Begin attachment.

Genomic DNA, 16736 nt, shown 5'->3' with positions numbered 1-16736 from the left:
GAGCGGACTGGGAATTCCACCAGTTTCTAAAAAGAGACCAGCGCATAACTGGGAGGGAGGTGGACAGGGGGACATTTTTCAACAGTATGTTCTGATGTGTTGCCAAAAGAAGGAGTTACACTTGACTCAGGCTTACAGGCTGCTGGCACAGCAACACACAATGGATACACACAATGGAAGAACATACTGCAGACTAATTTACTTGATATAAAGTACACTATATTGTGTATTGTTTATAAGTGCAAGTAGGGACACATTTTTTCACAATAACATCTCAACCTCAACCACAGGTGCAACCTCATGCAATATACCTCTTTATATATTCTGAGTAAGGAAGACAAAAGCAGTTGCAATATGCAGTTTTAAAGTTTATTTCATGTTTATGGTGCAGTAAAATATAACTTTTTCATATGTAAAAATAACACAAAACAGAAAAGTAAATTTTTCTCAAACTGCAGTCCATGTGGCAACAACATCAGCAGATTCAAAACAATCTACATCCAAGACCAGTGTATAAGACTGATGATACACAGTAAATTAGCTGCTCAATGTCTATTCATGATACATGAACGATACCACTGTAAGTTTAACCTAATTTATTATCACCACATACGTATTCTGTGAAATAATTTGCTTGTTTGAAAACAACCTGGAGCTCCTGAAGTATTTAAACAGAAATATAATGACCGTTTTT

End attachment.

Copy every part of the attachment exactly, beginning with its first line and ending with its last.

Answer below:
Genomic DNA, 16736 nt, shown 5'->3' with positions numbered 1-16736 from the left:
GAGCGGACTGGGAATTCCACCAGTTTCTAAAAAGAGACCAGCGCATAACTGGGAGGGAGGTGGACAGGGGGACATTTTTCAACAGTATGTTCTGATGTGTTGCCAAAAGAAGGAGTTACACTTGACTCAGGCTTACAGGCTGCTGGCACAGCAACACACAATGGATACACACAATGGAAGAACATACTGCAGACTAATTTACTTGATATAAAGTACACTATATTGTGTATTGTTTATAAGTGCAAGTAGGGACACATTTTTTCACAATAACATCTCAACCTCAACCACAGGTGCAACCTCATGCAATATACCTCTTTATATATTCTGAGTAAGGAAGACAAAAGCAGTTGCAATATGCAGTTTTAAAGTTTATTTCATGTTTATGGTGCAGTAAAATATAACTTTTTCATATGTAAAAATAACACAAAACAGAAAAGTAAATTTTTCTCAAACTGCAGTCCATGTGGCAACAACATCAGCAGATTCAAAACAATCTACATCCAAGACCAGTGTATAAGACTGATGATACACAGTAAATTAGCTGCTCAATGTCTATTCATGATACATGAACGATACCACTGTAAGTTTAACCTAATTTATTATCACCACATACGTATTCTGTGAAATAATTTGCTTGTTTGAAAACAACCTGGAGCTCCTGAAGTATTTAAACAGAAATATAATGACCGTTTTT